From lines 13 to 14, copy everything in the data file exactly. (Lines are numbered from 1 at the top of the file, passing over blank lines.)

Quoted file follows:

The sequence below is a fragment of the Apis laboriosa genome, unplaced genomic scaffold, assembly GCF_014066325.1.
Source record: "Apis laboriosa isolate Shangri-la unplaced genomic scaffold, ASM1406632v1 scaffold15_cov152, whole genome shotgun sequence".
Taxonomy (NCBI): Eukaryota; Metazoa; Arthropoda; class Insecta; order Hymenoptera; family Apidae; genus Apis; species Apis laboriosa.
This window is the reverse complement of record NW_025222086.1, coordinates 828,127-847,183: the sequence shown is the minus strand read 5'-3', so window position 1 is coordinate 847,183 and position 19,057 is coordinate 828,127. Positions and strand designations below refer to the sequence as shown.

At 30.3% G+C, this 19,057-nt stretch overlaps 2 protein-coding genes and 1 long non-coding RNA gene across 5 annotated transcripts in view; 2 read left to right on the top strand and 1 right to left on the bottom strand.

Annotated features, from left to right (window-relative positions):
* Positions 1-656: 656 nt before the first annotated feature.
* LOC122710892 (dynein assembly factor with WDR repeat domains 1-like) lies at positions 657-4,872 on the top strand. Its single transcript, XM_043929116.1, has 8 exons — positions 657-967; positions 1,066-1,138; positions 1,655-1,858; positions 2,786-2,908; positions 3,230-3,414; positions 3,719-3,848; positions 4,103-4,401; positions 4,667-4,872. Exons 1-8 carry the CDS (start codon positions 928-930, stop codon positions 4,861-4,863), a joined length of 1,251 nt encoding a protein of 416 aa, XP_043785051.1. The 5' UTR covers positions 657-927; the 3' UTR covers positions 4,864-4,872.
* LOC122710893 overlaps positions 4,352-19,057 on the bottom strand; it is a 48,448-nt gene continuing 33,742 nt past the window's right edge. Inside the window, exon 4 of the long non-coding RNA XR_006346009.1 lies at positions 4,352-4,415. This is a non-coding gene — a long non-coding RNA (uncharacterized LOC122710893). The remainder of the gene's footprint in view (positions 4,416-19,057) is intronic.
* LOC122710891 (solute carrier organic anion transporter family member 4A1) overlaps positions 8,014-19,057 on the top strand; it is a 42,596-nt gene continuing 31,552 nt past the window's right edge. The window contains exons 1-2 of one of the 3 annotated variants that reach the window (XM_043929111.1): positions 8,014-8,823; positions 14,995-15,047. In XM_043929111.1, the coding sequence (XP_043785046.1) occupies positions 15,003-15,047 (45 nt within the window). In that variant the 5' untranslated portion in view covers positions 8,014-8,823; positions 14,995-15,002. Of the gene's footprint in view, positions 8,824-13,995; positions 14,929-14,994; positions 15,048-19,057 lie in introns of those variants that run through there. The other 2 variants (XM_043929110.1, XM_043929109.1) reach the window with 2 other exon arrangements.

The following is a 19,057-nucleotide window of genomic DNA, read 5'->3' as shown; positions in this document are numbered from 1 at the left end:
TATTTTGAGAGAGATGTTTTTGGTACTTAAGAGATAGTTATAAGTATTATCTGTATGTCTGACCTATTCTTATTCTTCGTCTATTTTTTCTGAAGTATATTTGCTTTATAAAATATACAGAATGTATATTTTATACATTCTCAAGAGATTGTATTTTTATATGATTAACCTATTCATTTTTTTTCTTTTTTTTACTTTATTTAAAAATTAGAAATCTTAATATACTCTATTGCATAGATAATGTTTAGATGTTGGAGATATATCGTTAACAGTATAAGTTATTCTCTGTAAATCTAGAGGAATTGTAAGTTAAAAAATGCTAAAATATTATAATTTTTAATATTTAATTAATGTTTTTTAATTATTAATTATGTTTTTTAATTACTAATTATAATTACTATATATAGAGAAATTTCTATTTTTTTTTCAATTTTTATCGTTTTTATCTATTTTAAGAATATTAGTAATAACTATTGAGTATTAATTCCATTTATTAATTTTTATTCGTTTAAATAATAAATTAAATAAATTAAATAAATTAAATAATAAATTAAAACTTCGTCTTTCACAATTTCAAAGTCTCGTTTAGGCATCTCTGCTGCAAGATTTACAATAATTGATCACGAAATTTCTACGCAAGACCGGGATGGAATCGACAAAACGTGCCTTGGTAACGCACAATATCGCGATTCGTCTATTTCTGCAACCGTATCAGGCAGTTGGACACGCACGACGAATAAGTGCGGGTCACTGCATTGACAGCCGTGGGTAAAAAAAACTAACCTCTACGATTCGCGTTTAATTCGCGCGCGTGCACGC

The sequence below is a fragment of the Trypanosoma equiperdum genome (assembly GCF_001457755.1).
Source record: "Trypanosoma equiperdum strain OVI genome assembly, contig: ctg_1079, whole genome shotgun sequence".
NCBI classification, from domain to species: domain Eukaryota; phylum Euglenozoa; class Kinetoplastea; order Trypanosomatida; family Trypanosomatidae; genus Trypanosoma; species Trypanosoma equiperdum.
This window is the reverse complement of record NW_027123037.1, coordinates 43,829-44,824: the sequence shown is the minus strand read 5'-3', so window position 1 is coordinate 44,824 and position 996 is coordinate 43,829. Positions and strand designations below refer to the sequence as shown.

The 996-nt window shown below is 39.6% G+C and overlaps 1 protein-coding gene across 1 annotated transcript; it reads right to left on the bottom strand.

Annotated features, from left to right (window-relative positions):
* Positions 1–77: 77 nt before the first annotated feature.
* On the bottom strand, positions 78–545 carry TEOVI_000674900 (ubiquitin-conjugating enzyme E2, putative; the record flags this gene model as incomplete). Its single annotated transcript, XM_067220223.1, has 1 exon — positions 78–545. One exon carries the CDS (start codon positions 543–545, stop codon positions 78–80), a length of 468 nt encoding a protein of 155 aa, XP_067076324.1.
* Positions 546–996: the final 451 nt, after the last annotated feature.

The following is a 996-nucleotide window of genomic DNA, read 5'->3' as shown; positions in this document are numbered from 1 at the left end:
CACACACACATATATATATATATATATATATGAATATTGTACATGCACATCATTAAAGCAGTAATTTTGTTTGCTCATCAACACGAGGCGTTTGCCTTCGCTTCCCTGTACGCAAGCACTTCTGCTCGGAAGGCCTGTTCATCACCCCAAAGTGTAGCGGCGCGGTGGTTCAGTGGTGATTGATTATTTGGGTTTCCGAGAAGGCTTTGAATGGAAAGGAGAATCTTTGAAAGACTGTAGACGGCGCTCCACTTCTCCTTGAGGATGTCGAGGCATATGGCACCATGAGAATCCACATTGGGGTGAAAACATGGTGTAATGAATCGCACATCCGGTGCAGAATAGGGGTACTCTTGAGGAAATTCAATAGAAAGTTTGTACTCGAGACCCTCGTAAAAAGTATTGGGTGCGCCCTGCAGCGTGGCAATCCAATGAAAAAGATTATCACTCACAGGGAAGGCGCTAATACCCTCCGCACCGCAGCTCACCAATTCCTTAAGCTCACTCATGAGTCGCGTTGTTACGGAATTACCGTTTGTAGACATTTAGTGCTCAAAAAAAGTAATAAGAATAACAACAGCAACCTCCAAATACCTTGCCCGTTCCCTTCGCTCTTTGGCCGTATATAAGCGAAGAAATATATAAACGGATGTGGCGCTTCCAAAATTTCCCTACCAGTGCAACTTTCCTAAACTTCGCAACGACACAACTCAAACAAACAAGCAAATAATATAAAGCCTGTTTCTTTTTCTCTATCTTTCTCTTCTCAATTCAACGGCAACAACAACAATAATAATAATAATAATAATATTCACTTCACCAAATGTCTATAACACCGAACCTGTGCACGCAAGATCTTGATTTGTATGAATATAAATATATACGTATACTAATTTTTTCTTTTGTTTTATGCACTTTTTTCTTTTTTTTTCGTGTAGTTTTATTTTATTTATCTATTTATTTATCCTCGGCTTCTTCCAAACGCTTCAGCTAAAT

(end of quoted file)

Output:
The sequence below is a fragment of the Trypanosoma equiperdum genome (assembly GCF_001457755.1).
Source record: "Trypanosoma equiperdum strain OVI genome assembly, contig: ctg_1079, whole genome shotgun sequence".